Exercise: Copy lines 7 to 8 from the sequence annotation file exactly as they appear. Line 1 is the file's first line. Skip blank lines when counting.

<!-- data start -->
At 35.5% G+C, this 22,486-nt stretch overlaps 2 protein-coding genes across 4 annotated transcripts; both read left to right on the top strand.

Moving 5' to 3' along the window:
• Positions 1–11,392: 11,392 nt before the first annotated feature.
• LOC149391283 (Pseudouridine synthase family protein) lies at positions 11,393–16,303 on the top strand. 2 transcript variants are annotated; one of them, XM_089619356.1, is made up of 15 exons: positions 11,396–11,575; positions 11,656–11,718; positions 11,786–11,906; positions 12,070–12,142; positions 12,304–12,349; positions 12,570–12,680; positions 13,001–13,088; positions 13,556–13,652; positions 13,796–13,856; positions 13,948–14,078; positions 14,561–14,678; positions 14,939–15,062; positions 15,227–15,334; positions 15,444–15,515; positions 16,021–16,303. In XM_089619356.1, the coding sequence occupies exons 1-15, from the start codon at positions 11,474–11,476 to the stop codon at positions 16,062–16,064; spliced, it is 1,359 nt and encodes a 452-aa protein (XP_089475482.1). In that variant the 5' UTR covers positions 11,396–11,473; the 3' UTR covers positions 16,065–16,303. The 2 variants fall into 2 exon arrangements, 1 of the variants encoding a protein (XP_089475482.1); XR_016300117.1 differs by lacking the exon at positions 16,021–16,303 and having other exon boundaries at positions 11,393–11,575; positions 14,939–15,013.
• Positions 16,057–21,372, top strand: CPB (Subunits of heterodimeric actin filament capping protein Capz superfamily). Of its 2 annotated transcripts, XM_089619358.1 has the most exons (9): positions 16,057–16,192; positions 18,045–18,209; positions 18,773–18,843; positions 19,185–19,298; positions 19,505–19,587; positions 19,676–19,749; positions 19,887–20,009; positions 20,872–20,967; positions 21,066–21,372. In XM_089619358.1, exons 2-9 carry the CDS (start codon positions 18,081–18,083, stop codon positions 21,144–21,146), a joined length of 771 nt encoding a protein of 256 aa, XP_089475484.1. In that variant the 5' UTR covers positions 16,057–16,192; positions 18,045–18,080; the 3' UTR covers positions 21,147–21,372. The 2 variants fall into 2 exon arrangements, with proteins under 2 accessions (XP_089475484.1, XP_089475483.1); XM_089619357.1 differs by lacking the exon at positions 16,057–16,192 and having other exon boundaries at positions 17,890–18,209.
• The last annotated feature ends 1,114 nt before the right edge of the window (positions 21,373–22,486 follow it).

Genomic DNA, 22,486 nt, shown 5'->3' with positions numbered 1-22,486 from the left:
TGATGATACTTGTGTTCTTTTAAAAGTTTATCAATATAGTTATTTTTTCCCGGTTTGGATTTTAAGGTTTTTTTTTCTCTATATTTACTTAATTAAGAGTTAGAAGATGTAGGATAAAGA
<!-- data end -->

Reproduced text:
Genomic DNA, 22,486 nt, shown 5'->3' with positions numbered 1-22,486 from the left:
TGATGATACTTGTGTTCTTTTAAAAGTTTATCAATATAGTTATTTTTTCCCGGTTTGGATTTTAAGGTTTTTTTTTCTCTATATTTACTTAATTAAGAGTTAGAAGATGTAGGATAAAGA